but that for them, “having been born only to die,” is sweet consolation.
Through “the most sweet authority” of his presence, words, and voice (Angela
writes) Manuel is, like Jesus, a healer of many who are sick or who believe
themselves otherwise afflicted.

A turning point in her narrative comes when Angela’s brother Lazarus
returns home with a small fortune made in America. Lazarus, initially striving to persuade his mother and twenty-four-year-old sister away from the
wiles of a corrupt Church and the feudal countryside, ends up befriended—
and apparently converted—by this remarkable priest. But afterward Lazarus
reveals to Angela the truth of his unlikely “resurrection.” On their long walks
along the shore of Valverde de Lucerna’s lake, Manuel counseled Lazarus to
come back from his apostasy, for the good of the community, even if he did
not truly believe. Not to “feign,” Manuel explained, but something more like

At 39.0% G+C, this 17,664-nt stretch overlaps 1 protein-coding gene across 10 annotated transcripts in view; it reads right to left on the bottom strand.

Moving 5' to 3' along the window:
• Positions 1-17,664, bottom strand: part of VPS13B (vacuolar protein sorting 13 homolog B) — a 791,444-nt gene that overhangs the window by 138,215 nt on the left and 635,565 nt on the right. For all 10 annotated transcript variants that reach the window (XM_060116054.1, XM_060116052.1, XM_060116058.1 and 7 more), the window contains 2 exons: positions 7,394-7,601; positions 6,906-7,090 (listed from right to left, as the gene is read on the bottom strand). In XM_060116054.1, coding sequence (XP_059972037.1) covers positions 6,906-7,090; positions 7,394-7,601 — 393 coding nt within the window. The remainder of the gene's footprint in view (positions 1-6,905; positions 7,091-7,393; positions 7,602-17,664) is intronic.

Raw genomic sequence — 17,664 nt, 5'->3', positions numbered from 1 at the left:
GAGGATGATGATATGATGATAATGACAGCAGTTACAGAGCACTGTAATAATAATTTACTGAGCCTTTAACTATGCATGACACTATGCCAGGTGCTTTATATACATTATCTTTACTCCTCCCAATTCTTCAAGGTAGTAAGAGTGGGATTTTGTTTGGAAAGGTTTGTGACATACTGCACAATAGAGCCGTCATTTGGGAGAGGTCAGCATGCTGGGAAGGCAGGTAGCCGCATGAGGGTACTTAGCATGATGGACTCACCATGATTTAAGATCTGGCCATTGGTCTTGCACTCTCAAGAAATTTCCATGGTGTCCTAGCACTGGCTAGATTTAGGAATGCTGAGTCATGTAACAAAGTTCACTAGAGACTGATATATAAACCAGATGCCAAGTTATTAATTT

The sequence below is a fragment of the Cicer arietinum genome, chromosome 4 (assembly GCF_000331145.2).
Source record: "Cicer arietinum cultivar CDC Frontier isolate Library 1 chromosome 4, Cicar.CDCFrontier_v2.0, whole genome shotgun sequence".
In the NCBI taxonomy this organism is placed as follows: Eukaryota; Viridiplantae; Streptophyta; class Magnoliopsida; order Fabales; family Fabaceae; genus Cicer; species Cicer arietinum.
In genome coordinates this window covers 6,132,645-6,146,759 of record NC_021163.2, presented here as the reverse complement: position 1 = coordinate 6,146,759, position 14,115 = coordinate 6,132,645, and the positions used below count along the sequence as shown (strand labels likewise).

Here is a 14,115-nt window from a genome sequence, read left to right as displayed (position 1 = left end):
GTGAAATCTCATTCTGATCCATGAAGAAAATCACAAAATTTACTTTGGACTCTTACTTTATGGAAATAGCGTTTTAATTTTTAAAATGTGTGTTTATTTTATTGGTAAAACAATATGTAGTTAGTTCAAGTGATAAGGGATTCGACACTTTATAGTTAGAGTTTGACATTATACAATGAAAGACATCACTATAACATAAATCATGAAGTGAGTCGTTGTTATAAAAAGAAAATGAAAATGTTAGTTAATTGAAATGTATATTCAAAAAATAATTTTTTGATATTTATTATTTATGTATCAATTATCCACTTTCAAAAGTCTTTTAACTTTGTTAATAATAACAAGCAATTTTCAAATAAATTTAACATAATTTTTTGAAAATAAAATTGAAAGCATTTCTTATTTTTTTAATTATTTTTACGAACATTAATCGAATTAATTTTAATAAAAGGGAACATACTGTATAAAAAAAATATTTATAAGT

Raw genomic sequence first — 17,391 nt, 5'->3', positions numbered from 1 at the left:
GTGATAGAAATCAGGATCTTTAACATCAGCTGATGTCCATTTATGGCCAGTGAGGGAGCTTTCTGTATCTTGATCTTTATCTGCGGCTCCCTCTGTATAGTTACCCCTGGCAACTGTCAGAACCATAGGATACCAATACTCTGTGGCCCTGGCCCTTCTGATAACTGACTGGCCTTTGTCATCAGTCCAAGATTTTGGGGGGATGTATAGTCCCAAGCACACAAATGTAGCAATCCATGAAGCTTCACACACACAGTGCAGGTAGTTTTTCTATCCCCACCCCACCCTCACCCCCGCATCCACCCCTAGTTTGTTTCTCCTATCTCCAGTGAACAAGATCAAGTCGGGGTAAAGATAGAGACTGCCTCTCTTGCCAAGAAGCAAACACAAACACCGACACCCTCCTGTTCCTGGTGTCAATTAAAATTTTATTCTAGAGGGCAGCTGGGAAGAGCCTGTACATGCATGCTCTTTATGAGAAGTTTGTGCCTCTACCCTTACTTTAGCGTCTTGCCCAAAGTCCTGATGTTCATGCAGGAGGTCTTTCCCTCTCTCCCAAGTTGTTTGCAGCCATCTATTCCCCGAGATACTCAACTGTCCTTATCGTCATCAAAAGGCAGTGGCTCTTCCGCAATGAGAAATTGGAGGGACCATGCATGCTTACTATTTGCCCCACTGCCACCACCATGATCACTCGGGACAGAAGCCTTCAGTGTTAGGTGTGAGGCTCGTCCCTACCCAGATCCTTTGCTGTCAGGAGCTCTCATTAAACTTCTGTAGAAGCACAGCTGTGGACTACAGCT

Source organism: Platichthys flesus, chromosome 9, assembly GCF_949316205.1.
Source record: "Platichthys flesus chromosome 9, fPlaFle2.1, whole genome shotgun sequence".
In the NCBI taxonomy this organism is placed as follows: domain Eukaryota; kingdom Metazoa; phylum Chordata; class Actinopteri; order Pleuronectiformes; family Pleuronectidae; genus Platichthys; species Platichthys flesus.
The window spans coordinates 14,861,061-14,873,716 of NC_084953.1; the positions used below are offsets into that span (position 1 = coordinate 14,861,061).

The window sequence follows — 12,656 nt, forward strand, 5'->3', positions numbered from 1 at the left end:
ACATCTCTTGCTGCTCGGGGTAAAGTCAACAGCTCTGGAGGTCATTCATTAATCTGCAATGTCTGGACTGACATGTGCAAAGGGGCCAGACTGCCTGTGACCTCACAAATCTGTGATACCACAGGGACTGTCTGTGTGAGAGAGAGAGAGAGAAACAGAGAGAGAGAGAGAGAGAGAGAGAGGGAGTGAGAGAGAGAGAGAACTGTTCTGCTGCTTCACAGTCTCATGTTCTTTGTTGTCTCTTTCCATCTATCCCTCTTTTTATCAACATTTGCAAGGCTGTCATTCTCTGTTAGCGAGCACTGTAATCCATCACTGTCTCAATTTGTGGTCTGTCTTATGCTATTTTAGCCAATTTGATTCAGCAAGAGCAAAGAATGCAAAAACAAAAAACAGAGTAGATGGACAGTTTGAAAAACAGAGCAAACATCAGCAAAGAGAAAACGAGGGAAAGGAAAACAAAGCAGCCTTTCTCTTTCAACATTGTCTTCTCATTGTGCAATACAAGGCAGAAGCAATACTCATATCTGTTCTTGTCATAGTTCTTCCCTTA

dipping your fingers in holy water, to end up believing.

In the end, the tearful Manuel must reveal to this unlikely proselyte
the depths of his (the priest’s) own unbelief—what for all these years he has
hidden from his simple parishioners and now only tells Lazarus, already a
nonbeliever—lest it torment Manuel so much that he end up shouting his
disillusionment in front of his congregation. He is there, after all (as is the
Church), to bring the people life, not death. Truth itself might be something
too terrible, too intolerable, too deadly for them to bear. Any religion, for that
matter, is true if it brings people toward a spiritual life, a life of peace and
consolation. Manuel’s religion is simply to comfort himself by comforting